1

Siegman, Joseph. Bats, balls, and Hollywood stars: Hollywood's love affair with baseball. Troy, NY: Educator's International Press, 2014.

Buscar texto completo

Los estilos APA, Harvard, Vancouver, ISO, etc.

Los estilos APA, Harvard, Vancouver, ISO, etc.

3

King, Kevin. All the Stars Came Out That Night. New York: Penguin USA, Inc., 2009.

Buscar texto completo

Los estilos APA, Harvard, Vancouver, ISO, etc.

4

King, Kevin. All the stars came out that night: A novel. New York: Dutton, 2005.

Buscar texto completo

Los estilos APA, Harvard, Vancouver, ISO, etc.

5

Bak, Richard. Turkey Stearnes and the Detroit Stars: The Negro leagues in Detroit, 1919-1933. Detroit, Mich: Wayne State University Press, 1994.

Buscar texto completo

Los estilos APA, Harvard, Vancouver, ISO, etc.

6

Spalding, Greg. Shine! All-stars, shine!: A celebration of Pittsburgh, the Pirates and the All-Star Game. Evanston, Ill: Chicago Spectrum Press, 1995.

Buscar texto completo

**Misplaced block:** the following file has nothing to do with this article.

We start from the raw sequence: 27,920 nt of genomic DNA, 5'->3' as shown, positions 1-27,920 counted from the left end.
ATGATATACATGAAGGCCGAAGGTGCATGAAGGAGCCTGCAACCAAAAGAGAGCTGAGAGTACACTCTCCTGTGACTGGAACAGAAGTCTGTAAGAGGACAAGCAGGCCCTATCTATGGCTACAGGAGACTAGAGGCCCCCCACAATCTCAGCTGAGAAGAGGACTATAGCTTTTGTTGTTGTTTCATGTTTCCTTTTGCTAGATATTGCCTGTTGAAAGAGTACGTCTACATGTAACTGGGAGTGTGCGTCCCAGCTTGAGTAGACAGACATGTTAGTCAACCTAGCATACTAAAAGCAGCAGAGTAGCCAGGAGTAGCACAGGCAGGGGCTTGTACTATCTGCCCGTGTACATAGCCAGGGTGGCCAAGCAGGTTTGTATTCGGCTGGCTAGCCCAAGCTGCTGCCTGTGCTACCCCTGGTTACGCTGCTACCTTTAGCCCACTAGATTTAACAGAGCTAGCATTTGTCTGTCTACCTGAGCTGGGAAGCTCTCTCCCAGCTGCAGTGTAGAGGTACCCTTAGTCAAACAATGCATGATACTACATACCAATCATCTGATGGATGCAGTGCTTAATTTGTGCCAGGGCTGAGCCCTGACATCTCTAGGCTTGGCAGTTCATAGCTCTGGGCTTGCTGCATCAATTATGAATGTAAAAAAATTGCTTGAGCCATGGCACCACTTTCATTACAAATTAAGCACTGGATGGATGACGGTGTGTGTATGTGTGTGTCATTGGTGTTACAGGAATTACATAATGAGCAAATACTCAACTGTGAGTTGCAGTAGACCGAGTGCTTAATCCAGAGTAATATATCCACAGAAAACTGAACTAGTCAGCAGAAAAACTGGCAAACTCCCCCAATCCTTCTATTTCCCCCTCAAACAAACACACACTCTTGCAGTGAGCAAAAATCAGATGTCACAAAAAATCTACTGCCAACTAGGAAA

Los estilos APA, Harvard, Vancouver, ISO, etc.

7

Mitchell, Jane. One on one: My journey with hall of famers, fan favorites, and rising stars. East Bridgewater, MA: Sweet Dreams Pub. of Massachusetts, 2010.

Buscar texto completo

Los estilos APA, Harvard, Vancouver, ISO, etc.

8

Enss, Chris. Playing for Time: The Death Row All Stars. S.l: Arcadia Publishing, 2004.

Buscar texto completo

Los estilos APA, Harvard, Vancouver, ISO, etc.

9

Inc, Game Counselor. Game Counselor's Answer Book for Nintendo Players. Redmond, USA: Microsoft Pr, 1991.

Buscar texto completo

Los estilos APA, Harvard, Vancouver, ISO, etc.

10

Beverage, Richard. The Hollywood Stars (CA) (Images of Baseball). Arcadia Publishing, 2005.

Buscar texto completo

Los estilos APA, Harvard, Vancouver, ISO, etc.

Más fuentes

Capítulos de libros sobre el tema "Hollywood Stars (Baseball team)":

1